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Productivity and the Dairy Industry

  • Watson, Alistair S.
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    Productivity measurement is useful in some circumstances but not others. Measured productivity is poor for the Australian dairy industry as a whole. This finding is consistent across a range of studies and is confirmed by other information and analysis.It is useful to explore reasons for this poor performance because some public policy questions are related to overall industry performance. In particular, productivity measurement concentrates attention on industry-based research and extension programs.Production (and exports) have increased rapidly in the dairy industry but input use has increased faster. The major change has been increased grain feeding. Both increased purchases of grain and a higher proportion of exports exacerbate the financial risks of dairy farming. Recent drought and associated water shortages in irrigated dairying areas have compounded these systematic changes. By definition, estimates of average productivity in the whole dairy industry have little to say about what is happening on individual farms. Moreover, productivity is measured using annual data on inputs and outputs. While day-to-day technical and management skills are important, many of the crucial economic decisions by farmers are long-term. Aggregate productivity analysis is a useful first step in analysing industry performance. A next step is disaggregating the data to identify inputs, regions or time periods of particular interest. The time path of prices, policy changes and the weather continue to have most effect on the dairy industry. A conclusion that follows from recent experience is that the change to increased grain feeding has not been well understood in its scientific dimension, nor well executed at the farm level. Furthermore, expected gains from specialisation in manufacturing milk production following deregulation have not been realised for technical reasons, presumably related to poor reproductive performance. In particular, it appears that farmers have been given poor information on the difference between the marginal costs and marginal benefits of concentrate feeding in different time periods and circumstances. Nor have the financial consequences been properly considered in advice that has been given to farmers. Production is not the same as productivity. Increased production and exports should not be promoted as such by dairy companie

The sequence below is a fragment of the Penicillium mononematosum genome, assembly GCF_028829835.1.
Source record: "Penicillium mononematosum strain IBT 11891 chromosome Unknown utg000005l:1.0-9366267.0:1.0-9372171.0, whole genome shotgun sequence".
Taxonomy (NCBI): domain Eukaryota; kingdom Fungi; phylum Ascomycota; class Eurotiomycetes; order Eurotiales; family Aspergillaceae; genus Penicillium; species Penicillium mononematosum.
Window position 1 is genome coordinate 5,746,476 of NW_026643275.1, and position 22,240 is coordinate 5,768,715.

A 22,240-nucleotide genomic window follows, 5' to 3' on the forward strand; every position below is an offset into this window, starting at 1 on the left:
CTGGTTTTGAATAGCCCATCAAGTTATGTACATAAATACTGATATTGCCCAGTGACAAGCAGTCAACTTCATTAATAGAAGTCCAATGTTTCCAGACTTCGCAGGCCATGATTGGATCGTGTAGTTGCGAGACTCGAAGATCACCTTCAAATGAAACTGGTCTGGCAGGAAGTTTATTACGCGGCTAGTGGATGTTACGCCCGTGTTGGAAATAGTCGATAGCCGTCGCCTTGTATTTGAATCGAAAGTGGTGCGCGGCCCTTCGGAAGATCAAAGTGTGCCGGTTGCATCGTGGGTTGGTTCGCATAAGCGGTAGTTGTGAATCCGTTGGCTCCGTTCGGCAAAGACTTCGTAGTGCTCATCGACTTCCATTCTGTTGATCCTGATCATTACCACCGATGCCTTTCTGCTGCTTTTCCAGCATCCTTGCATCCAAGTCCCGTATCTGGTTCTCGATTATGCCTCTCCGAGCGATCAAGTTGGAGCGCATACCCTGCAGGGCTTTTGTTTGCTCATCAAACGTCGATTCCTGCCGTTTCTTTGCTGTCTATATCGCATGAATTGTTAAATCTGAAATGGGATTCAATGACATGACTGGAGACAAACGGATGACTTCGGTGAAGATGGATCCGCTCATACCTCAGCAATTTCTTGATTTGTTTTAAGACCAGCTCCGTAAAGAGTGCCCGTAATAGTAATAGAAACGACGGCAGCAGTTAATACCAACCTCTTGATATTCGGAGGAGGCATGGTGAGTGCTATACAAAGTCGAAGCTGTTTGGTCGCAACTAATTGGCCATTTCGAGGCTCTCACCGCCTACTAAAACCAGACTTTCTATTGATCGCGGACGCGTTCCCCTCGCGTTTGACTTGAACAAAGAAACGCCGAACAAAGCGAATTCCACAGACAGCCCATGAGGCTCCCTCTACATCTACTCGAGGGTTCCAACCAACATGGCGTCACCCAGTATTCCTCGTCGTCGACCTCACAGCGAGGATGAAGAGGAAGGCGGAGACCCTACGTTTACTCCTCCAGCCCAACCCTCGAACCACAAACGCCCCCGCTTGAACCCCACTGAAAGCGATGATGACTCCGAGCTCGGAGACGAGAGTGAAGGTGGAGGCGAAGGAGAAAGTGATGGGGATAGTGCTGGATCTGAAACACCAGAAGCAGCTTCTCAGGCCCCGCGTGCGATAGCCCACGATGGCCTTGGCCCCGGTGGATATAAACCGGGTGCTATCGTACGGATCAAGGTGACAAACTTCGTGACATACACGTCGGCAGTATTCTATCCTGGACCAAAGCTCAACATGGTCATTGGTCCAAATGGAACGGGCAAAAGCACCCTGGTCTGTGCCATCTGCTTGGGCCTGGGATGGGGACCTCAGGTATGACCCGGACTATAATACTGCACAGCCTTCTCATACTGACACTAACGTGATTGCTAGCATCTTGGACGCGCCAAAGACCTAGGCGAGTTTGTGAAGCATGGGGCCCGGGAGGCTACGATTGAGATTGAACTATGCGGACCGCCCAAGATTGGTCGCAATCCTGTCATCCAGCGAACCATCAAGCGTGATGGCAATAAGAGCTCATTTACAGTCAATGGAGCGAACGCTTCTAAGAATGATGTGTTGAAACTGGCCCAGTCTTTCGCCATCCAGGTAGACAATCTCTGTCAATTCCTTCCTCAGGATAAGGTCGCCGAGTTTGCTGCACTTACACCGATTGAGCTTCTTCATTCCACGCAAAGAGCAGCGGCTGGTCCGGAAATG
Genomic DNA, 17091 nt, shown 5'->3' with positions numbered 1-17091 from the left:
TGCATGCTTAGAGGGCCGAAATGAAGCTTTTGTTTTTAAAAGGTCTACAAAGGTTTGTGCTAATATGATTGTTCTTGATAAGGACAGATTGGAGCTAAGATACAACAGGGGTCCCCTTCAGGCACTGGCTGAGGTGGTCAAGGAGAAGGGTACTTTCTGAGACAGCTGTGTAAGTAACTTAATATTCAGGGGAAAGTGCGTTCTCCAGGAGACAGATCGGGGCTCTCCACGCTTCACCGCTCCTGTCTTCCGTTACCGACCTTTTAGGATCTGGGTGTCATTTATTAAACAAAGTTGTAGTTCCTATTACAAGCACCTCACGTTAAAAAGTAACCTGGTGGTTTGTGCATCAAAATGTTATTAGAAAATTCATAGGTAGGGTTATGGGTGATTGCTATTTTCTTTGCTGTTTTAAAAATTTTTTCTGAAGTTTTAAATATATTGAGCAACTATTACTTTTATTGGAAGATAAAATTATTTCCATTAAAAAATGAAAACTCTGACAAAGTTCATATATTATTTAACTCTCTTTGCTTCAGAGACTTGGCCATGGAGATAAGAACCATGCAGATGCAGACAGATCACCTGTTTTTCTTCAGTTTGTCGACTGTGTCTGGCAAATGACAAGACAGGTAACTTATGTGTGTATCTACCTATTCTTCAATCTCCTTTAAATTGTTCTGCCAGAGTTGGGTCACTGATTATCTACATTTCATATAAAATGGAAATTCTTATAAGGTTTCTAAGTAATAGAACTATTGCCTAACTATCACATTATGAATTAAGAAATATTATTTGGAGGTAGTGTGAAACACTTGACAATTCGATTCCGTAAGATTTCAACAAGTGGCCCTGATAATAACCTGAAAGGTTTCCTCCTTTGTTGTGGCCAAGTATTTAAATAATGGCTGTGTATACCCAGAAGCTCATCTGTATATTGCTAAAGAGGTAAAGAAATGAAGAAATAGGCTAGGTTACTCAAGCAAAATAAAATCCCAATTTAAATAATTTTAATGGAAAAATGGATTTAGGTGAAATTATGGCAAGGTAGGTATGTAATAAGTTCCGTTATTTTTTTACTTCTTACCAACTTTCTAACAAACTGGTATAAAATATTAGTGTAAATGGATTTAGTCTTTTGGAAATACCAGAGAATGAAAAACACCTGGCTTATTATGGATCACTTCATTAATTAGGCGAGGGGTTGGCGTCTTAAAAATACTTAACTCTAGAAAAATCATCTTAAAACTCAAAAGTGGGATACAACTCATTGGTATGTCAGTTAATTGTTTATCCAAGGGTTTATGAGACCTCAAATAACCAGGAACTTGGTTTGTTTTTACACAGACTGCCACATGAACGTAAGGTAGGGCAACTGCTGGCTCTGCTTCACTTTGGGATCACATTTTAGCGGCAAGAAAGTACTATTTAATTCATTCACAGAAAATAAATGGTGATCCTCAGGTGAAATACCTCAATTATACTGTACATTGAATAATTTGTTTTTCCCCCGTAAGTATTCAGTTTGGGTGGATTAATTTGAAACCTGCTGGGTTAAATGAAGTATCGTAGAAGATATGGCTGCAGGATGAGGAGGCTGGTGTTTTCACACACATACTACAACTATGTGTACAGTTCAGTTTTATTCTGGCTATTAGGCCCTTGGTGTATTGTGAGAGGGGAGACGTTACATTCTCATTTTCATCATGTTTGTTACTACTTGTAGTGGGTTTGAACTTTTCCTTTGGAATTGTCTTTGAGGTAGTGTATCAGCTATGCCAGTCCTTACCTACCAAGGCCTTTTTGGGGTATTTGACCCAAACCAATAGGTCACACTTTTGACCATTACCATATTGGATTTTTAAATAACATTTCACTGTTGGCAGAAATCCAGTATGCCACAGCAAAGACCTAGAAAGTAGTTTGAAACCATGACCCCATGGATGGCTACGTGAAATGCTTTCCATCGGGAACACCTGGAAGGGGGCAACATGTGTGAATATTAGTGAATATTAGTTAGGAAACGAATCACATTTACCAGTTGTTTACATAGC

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    Article provided by University of Melbourne, Melbourne School of Land and Environment in its journal Australasian Agribusiness Review.

    Volume (Year): 13 (2005)
    Issue (Month): ()

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    Handle: RePEc:ags:auagre:126554
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    1. Graham, Mary & Fraser, Iain, 2003. "Scale Efficiency In Australian Dairy Farms," 2003 Conference (47th), February 12-14, 2003, Fremantle, Australia 57878, Australian Agricultural and Resource Economics Society.
    2. Fraser, I. & Cordina, D., 1999. "An application of data envelopment analysis to irrigated dairy farms in Northern Victoria, Australia," Agricultural Systems, Elsevier, vol. 59(3), pages 267-282, March.
    3. Mary Graham, 2004. "Environmental Efficiency: Meaning and Measurement and Application to Australian Dairy Farms," Economics Series 2004_02, Deakin University, Faculty of Business and Law, School of Accounting, Economics and Finance.
    4. Fraser, Iain & Hone, Phillip, 2001. "Farm-level efficiency and productivity measurement using panel data: wool production in south-west Victoria," Australian Journal of Agricultural and Resource Economics, Australian Agricultural and Resource Economics Society, vol. 45(2), June.
    5. Fraser, Iain & Graham, Mary, 2005. "Efficiency Measurement of Australian Dairy Farms: National and Regional Performance," Australasian Agribusiness Review, University of Melbourne, Melbourne School of Land and Environment, vol. 13.
    6. Kompas, Tom & Che, Tuong Nhu, 2004. "Productivity in the Australian Dairy Industry," Australasian Agribusiness Review, University of Melbourne, Melbourne School of Land and Environment, vol. 12.
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